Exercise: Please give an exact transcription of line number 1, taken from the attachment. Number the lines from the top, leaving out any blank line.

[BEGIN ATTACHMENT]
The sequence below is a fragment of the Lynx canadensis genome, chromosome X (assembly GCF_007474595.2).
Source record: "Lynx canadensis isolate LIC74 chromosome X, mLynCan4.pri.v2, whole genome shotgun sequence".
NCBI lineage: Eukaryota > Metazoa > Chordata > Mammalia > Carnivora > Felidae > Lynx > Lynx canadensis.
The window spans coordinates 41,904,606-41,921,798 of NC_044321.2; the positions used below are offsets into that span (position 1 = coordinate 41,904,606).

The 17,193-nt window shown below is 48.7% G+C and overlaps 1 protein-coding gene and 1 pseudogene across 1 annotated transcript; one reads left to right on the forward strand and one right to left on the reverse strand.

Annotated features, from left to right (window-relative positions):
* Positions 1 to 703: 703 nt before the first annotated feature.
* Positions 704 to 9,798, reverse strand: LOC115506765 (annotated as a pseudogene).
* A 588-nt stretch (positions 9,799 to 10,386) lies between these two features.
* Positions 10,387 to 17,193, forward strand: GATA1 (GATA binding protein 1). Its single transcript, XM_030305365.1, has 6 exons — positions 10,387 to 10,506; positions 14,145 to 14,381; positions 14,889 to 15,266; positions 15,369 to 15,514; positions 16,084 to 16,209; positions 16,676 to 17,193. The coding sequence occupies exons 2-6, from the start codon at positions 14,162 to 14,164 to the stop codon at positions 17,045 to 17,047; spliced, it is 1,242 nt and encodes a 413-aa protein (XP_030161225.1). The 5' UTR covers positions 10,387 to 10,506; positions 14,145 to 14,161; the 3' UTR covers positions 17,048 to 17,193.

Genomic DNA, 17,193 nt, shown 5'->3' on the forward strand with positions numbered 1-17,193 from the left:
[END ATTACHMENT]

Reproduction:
The sequence below is a fragment of the Lynx canadensis genome, chromosome X (assembly GCF_007474595.2).